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Get to know Prodigy Finance's CEO

Liz Reid - July 19, 2013

Cameron Stevens Prodigy Finance CEO 

We recently sat down with our CEO to ask him about his MBA days, and various experiences as an entrepreneur.

You are a serial entrepreneur. Can you tell us about your other ventures?

My first startup was a staffing company I founded during university. I was particularly interested in entrepreneurial ways to address social problems. In South Africa you have huge unemployment but also many first world opportunities. 

I was project managing corporate functions at the time and started a company to train up and then staff functions with previously unemployed people. It worked well as a model and we grew to 30 staff.

But my other passion is travel and getting under the skin of other cultures and I wanted to explore. I had left to travel around South East Asia and made the decision to stay in Malaysia in 2000 during the heyday of the dotcom boom. My undergraduate thesis in 1998 was on direct public offerings - essentially the precursor to Crowdfunding. And I had a keen interest in early stage technology ventures and particularly the funding cycles that drive them. 

So I founded a company with two colleagues to fund techie startups and help them to grow. We initially intended to raise a fund ourselves but the dotcom crash put paid to that idea. So we did it the hard way and took stakes in companies for sweat equity. We would look for great technical teams and help them with funding, strategy and growth. This was a tough road as you don't have the same diversification as a VC fund and so have to pick your bets carefully and work very hard to make them successful. But luckily it paid off and we listed one of the companies on the Malaysian exchange.

What do you find to be the most challenging thing about running a startup?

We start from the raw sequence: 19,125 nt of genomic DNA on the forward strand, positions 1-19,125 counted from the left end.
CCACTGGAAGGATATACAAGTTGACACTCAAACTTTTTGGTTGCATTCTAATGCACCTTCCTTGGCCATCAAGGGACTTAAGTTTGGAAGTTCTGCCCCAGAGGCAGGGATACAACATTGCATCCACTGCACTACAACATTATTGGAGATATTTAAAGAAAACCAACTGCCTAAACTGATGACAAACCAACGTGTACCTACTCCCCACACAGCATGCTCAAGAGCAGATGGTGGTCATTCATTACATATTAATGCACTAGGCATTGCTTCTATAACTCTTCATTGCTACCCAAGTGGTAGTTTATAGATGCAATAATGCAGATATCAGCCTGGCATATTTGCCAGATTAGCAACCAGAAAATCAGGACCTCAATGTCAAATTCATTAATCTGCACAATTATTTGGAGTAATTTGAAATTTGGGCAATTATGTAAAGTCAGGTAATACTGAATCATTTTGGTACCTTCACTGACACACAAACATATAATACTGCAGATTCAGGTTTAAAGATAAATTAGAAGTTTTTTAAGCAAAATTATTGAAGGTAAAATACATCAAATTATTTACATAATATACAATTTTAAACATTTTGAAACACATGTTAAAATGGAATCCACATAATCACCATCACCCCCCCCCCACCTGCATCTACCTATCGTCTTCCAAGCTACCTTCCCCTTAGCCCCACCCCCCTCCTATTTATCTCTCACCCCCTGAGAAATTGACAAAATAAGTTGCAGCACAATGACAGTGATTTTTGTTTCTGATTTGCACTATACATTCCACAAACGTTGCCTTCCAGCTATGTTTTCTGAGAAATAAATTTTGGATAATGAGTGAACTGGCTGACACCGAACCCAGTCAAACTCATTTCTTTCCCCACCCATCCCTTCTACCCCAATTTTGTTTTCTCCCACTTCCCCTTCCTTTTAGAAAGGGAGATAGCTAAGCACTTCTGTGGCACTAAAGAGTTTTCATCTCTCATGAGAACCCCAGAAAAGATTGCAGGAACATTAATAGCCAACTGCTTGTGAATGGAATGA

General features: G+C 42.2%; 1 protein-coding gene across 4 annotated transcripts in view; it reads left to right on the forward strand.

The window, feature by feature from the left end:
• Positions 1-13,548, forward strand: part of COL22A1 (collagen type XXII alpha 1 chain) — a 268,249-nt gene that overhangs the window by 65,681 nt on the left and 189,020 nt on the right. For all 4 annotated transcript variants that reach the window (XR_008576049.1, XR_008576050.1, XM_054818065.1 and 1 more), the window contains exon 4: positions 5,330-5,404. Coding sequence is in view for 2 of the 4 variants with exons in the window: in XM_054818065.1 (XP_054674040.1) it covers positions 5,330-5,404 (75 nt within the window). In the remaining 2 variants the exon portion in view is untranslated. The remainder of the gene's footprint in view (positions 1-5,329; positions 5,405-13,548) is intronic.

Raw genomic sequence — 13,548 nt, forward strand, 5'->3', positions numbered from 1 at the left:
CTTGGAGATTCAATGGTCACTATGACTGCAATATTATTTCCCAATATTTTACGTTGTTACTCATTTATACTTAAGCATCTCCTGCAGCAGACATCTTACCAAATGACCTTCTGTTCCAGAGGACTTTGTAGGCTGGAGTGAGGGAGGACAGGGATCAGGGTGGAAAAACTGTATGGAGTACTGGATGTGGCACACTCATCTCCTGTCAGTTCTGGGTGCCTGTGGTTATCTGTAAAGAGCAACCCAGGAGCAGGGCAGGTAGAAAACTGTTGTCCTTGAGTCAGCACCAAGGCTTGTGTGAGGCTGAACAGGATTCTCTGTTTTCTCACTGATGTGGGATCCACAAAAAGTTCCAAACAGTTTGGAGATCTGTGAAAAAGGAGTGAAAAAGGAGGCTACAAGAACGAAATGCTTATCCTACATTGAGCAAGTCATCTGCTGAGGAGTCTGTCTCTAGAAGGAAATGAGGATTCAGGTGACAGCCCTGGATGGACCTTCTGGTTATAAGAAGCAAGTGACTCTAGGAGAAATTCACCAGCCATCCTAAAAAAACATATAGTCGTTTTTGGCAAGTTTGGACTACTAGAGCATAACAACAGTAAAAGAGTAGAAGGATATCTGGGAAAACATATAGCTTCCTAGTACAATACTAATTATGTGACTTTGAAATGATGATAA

You need this fanatical commitment to make things happen – particularly in the financial services space. You have this vision when you start something of what it can become. And I find you become quite fixated on the future potential and forget to celebrate the small victories along the way. Nothing happens overnight – it’s the succession of multiple small steps that end in something dramatic in hindsight. But as an entrepreneur you want to make a leap rather than lots of small steps – and it can be frustrating unless you make peace with the process.

What do you find to be the most exciting/engaging?

Starting a business, or even working for a startup, comes with a different level of responsibility. You have immediate and daily impact on the future of the business and all the people around it and that feeling is very rewarding.

Why did you start Prodigy Finance?

I had a tough time funding my own MBA. When I got to INSEAD, it was apparent that I was not the only one who had faced this challenge. Miha (a current shareholder) and I discussed the problem over a couple of beers in Fontainebleau and thought that we could solve the problem. We did some coursework during the MBA year on the model and Ryan (our current COO) joined the team and brought a great background in risk and consumer credit. Our initial thought was to solve a problem that we, and many others, experienced.

In what ways does your experience with Prodigy Finance differ from your experience with your past startups?

I think that the scope of what we took on with Prodigy Finance was quite substantial, and quite different to my previous experiences. Operating in a regulated environment and across multiple borders is tricky at the best of times. There are a lot of complex legal and regulatory issues that need to be dealt with. It also takes a lot longer to build trust in the financial services space. People want to see data over many years and there isn’t really a quick fix to that.

What message(s) would you have for business students who hope to be entrepreneurs in the future?

I think it’s a tough route, but very rewarding. The odds are against you, but you probably didn’t pay enough attention in stats classes to care. So go for it! Picking good co-founders who complement your strengths is key. And I think that business school is a great place to find co-founders – you have many people who share a similar drive and ambition but come from different backgrounds.

What was your favourite memory from business school?

Meeting my wife (of course).

The INSEAD year is described as like drinking from a fire hydrant. You have so many amazing memories packed into the year, shared with new friends (now old friends) from around the world. It’s intense.

Want to learn more about the Prodigy Finance story?

Take a moment to see how far we've come since this interview. 

Prodigy Finance Ltd is authorised and regulated by the Financial Conduct Authority.


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